15.  (Paragraph 3) With the heavy focus on writing, the "halo" effect inevitably means that some "improvement" will be found but we would question whether this necessarily means that the quality of KS1 children's learning has improved.

  16.  (Paragraph 4) We note that recognition of the importance of phonics at KS1 and Reception has "not yet reflected in significantly higher standards of writing and spelling". This is equally unsurprising given that phonics, when disembedded from a meaningful learning context—however well taught—is unlikely to impact upon children's learning in any significant way. The appropriacy of the pedagogy MUST be matched to the curriculum and its intended outcomes and HMCI must recognise this.

  17.  (Paragraph 14 and others) We would strongly agree with HMCI that the role of head teachers is critical in the continuing professional development of the staff and, perhaps less clearly, in raising standards. However, in the Foundation Stage it seems that few Heads fully understand the need to implement CGFS in full which would inevitably be one factor in raising standards in the early years. This needs more attention in future reports.

  18.  (Paragraph 23) Once again, the emphasis on subject knowledge is misplaced when it comes to the Foundation Stage. Evidence is now available that child development knowledge is more important to those teaching within CGFS.

  19.  We share HMCI's concerns (paragraphs 34-35) about the problems of recruiting and retaining teaching staff. Some attention must be paid, however, to the significant overload which teachers feel they are facing in meeting OFSTED and other accountability demands and the reasons for which makes young, able teachers leave the profession after only a few years. The pressures of the curriculum and assessment are key factors here.

  20.  (Paragraph 50) There are no "standards" yet established against which the Foundation Stage can be evaluated. We would urge OFSTED and the government to ensure that these are more qualitatively oriented than quantitative as it is extremely difficult to quantify young children's learning in any sensible and consistent way. The same argument applies to KS1 children and we would also urge OFSTED to consider why the Welsh Assembly has now dropped the requirement for KS1 standard tests.

  21.  In future (and whilst we appreciate that a separate U-5s report has been produced) we would like HMCI to address the issues about under-fives in nursery settings (paragraphs 58-59) in more detail, particularly paying attention to the transition between one phase and another in terms of quality and equality of children's experiences. It seems to us that KS1 now sits very uncomfortably between the Foundation Stage and KS2 without a clear role in continuing the development of children's dispositions to learning as well as their curriculum-related knowledge and skills.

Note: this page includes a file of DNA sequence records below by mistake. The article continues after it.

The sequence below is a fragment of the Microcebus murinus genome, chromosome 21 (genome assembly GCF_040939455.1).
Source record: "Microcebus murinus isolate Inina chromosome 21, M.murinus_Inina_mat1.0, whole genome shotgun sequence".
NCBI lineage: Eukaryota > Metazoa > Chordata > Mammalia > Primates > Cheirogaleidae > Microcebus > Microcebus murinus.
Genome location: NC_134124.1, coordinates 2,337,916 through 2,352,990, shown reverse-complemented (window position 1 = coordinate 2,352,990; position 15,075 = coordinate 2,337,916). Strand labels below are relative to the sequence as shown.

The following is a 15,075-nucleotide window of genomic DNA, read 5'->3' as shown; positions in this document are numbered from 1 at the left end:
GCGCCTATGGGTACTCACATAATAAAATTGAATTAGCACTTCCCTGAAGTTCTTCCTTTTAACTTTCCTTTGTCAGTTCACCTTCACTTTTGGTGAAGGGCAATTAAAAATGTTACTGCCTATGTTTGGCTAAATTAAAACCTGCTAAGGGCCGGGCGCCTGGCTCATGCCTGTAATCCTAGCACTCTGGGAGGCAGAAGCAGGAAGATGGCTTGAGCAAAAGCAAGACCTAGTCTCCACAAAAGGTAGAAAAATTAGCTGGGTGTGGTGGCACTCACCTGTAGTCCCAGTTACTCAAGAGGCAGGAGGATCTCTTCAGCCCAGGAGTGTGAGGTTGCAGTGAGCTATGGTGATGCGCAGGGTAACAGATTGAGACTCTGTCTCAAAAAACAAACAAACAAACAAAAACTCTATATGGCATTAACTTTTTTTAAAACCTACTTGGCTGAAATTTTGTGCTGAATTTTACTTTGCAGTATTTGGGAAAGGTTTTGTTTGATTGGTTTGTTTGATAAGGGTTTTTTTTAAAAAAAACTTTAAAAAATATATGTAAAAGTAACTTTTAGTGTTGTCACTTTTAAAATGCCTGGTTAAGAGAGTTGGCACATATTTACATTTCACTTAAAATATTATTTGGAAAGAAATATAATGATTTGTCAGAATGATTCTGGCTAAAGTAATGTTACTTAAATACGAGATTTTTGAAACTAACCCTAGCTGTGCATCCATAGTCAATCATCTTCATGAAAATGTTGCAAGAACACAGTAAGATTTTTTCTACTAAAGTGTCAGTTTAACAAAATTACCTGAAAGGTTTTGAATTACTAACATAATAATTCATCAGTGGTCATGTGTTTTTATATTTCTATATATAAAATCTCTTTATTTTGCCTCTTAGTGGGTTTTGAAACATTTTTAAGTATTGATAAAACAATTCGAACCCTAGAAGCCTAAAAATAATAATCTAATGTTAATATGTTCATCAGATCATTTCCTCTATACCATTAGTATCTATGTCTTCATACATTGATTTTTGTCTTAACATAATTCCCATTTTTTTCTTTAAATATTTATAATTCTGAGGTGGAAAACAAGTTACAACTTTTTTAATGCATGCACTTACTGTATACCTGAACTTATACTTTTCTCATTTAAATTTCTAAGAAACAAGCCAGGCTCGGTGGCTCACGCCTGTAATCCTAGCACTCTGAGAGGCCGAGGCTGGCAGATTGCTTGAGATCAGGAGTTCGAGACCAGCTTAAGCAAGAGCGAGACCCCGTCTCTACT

22.  (Paragraphs 32, 51) The role of "other adults" in the classroom is very important to effective early years provision and we agree wholeheartedly with HMCI that more attention needs to be paid to the management of such staff. More attention also needs to be paid to identifying the effects of their roles upon children's experiences and learning. We are concerned that the professionalism of teachers is being undermined by such statements as children being "taught" by Teaching Assistants. We feel that OFSTED (and the government in general) need to take a stance on WHO is a teacher, affording proper recognition to the differences between the teaching and the assistant role. The role of TAs is clearly changing and we need evidence on how the role is to develop and who is directing it.

  23.  (Paragraph 59) The variation in types of Foundation Stage is also matched by the wide variation in education and training of the staff employed in those settings. This must be accounted for in any discussion about "quality" and "standards"—we cannot expect consistency from an inconsistent basis!

  24.  (Paragraph 358) In the Foundation Stage, we are concerned that induction across the wide variety of settings (see previous point) should be as effective as possible and that inspectors must be adequately qualified and trained to make judgements and decisions about early years. OFSTED should be monitoring the mentoring of newly-qualified teachers which MUST be undertaken BY qualified teachers and this is not easy to achieve in the current climate. Similarly, whilst it is vital that teachers in training at initial an in-service levels experience teaching in different types of setting, the relationship between ITT standards and the Foundation Stage are still now established.

  25.  (Paragraph 361) Linked with previous comments about Teaching Assistants, we feel it vital that OfSTED take up not only the initial and continuing education of teachers as an issue but that this should be done in relation to the on-going training of TAs. Increasingly those in HE and LEA contexts are using training opportunities to bring the two groups of practitioners together to gain a joint understanding of practice intended to benefit children. This makes even more necessary the appropriate differentiation of roles more vital as indicated above.

  We are sorry that limited time to respond does not permit a fuller examination of HMCI's Report which, whilst having some strengths, does not, in TACTYC's opinion, address clearly some of the major issues which face Foundation Stage settings and providers. As this is the base for all future learning and development for children and teachers, then we feel it deserves better attention in future HMCI Reports. We will ensure that these messages are conveyed to the in-coming Chief Inspector.

Professor Janet Moyles

on behalf of TACTYC

March 2002


  Greenfield, S. (2002) Interview with Professor Janet Moyles for InterPlay Journal, Chelmsford/London: February.

  Moyles, J., Hargreaves, L., Merry, R., Paterson, A. and Esarte-Sarries, V. (in press) Interactive Teaching in the Primary Years: Digging Deeper into Meanings. Buckingham: Open University Press.